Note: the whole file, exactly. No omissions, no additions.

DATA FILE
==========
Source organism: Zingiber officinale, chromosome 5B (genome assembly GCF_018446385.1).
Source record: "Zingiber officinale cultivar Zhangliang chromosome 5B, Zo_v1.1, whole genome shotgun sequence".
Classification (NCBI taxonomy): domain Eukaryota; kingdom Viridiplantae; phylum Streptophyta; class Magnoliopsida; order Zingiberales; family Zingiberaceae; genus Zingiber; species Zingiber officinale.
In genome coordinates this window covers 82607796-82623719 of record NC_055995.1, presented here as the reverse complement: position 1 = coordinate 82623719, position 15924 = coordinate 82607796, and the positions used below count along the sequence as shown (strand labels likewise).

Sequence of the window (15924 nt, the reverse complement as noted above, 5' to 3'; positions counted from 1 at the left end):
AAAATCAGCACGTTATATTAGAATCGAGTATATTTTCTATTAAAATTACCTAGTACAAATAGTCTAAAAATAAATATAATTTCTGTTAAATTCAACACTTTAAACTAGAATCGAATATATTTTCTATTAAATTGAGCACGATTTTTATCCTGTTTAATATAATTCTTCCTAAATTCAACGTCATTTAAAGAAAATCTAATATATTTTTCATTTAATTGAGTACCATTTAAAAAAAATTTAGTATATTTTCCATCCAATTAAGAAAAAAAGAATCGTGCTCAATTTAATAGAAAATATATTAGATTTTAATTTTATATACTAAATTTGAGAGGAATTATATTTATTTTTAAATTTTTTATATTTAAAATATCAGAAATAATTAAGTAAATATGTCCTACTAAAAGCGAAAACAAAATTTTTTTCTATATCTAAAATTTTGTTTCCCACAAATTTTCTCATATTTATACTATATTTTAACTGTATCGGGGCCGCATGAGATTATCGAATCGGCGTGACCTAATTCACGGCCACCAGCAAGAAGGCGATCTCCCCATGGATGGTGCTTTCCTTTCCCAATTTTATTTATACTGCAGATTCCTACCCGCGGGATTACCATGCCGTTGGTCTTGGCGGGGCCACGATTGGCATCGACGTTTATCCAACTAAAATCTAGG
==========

Source organism: Zingiber officinale, chromosome 5B (genome assembly GCF_018446385.1).
Source record: "Zingiber officinale cultivar Zhangliang chromosome 5B, Zo_v1.1, whole genome shotgun sequence".
Classification (NCBI taxonomy): domain Eukaryota; kingdom Viridiplantae; phylum Streptophyta; class Magnoliopsida; order Zingiberales; family Zingiberaceae; genus Zingiber; species Zingiber officinale.
In genome coordinates this window covers 82607796-82623719 of record NC_055995.1, presented here as the reverse complement: position 1 = coordinate 82623719, position 15924 = coordinate 82607796, and the positions used below count along the sequence as shown (strand labels likewise).

Sequence of the window (15924 nt, the reverse complement as noted above, 5' to 3'; positions counted from 1 at the left end):
AAAATCAGCACGTTATATTAGAATCGAGTATATTTTCTATTAAAATTACCTAGTACAAATAGTCTAAAAATAAATATAATTTCTGTTAAATTCAACACTTTAAACTAGAATCGAATATATTTTCTATTAAATTGAGCACGATTTTTATCCTGTTTAATATAATTCTTCCTAAATTCAACGTCATTTAAAGAAAATCTAATATATTTTTCATTTAATTGAGTACCATTTAAAAAAAATTTAGTATATTTTCCATCCAATTAAGAAAAAAAGAATCGTGCTCAATTTAATAGAAAATATATTAGATTTTAATTTTATATACTAAATTTGAGAGGAATTATATTTATTTTTAAATTTTTTATATTTAAAATATCAGAAATAATTAAGTAAATATGTCCTACTAAAAGCGAAAACAAAATTTTTTTCTATATCTAAAATTTTGTTTCCCACAAATTTTCTCATATTTATACTATATTTTAACTGTATCGGGGCCGCATGAGATTATCGAATCGGCGTGACCTAATTCACGGCCACCAGCAAGAAGGCGATCTCCCCATGGATGGTGCTTTCCTTTCCCAATTTTATTTATACTGCAGATTCCTACCCGCGGGATTACCATGCCGTTGGTCTTGGCGGGGCCACGATTGGCATCGACGTTTATCCAACTAAAATCTAGG